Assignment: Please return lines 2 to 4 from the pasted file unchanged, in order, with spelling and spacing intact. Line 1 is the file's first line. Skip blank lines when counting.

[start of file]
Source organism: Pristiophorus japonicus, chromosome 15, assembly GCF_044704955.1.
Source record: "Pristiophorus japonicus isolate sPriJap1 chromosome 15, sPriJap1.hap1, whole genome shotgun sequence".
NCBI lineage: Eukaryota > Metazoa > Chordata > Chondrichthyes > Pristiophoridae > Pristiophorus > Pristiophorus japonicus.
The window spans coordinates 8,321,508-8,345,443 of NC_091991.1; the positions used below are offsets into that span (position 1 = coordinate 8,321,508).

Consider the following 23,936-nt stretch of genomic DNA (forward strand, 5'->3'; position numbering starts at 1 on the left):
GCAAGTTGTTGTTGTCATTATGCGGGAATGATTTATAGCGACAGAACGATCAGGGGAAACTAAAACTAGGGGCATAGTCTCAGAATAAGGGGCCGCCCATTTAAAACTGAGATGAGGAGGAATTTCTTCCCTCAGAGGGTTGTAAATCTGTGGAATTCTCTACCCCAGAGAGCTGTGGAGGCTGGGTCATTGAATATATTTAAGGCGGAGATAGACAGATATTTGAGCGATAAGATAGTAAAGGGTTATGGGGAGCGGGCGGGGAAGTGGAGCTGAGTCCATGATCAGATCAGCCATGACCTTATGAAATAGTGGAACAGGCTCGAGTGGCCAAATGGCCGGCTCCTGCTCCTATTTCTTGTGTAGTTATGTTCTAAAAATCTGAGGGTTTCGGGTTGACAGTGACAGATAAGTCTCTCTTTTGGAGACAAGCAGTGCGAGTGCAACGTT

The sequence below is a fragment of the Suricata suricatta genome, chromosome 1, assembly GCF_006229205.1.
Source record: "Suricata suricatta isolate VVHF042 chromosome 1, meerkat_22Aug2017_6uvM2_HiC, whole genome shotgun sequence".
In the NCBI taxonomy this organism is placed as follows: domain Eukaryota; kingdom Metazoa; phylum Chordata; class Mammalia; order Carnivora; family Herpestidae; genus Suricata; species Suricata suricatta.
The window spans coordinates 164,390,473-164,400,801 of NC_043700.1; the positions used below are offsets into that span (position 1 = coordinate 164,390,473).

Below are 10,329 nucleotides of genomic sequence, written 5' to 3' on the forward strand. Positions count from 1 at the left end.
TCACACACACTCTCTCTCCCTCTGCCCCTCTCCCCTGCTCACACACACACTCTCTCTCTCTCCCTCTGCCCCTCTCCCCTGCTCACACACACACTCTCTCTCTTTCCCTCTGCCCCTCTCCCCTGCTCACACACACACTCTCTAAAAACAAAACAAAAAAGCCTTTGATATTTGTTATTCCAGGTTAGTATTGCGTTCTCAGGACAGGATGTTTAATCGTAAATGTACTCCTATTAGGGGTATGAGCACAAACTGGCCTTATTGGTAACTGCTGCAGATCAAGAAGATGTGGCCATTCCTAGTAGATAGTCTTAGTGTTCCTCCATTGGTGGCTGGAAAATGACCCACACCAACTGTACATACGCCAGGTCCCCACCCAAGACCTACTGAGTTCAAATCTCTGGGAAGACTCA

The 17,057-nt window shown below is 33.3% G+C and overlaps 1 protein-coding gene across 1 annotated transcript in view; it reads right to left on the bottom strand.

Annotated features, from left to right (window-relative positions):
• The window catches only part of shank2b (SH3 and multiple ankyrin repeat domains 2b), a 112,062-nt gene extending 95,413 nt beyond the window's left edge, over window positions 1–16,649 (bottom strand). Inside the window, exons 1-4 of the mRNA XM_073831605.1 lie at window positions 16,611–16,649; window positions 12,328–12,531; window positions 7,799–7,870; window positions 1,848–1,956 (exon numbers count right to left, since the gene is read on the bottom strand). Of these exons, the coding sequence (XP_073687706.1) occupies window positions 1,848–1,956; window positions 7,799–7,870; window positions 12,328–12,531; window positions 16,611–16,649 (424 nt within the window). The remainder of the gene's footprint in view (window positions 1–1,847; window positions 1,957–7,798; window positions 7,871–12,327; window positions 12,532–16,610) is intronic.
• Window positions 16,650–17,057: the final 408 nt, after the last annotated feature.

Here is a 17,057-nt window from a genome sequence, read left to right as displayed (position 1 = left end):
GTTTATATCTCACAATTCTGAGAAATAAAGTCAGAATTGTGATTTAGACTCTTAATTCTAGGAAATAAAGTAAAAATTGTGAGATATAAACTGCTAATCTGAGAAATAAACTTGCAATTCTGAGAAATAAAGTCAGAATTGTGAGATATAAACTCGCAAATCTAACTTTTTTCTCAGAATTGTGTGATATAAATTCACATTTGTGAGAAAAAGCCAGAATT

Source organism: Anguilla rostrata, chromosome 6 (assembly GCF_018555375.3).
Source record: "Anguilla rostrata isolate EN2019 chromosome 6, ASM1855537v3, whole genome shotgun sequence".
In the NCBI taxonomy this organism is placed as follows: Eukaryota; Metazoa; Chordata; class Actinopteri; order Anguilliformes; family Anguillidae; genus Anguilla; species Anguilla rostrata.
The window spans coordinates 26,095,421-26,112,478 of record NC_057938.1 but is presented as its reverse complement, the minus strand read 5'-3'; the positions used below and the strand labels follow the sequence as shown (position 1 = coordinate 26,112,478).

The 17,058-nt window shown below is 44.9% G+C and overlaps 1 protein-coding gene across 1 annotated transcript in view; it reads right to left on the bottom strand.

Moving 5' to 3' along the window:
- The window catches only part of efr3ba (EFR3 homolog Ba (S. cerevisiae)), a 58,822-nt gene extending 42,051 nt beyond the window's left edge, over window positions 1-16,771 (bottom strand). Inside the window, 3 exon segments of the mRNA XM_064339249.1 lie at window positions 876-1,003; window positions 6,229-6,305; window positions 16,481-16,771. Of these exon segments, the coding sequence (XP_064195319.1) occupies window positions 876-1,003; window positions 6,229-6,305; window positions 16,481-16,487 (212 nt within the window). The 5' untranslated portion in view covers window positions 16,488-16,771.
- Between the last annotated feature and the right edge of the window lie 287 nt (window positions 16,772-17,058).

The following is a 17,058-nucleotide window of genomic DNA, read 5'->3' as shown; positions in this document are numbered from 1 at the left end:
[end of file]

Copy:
Source record: "Pristiophorus japonicus isolate sPriJap1 chromosome 15, sPriJap1.hap1, whole genome shotgun sequence".
NCBI lineage: Eukaryota > Metazoa > Chordata > Chondrichthyes > Pristiophoridae > Pristiophorus > Pristiophorus japonicus.
The window spans coordinates 8,321,508-8,345,443 of NC_091991.1; the positions used below are offsets into that span (position 1 = coordinate 8,321,508).